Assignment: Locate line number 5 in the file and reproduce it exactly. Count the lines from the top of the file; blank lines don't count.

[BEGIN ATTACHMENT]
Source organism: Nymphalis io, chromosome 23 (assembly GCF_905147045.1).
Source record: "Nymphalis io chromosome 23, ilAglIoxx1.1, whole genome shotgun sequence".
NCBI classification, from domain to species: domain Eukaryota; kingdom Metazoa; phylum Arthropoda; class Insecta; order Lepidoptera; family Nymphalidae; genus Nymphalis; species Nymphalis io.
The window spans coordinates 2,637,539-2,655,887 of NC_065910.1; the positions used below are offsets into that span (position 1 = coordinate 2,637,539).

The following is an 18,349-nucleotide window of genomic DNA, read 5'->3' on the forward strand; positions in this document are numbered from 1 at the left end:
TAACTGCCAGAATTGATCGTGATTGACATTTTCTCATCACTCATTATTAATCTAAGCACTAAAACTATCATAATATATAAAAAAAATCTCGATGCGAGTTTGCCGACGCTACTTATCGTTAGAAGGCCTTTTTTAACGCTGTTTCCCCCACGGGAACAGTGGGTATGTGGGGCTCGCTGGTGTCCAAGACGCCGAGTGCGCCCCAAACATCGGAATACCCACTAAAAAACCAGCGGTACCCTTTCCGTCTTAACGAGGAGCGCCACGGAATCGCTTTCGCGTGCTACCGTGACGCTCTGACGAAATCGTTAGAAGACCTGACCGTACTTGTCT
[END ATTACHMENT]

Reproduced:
The following is an 18,349-nucleotide window of genomic DNA, read 5'->3' on the forward strand; positions in this document are numbered from 1 at the left end: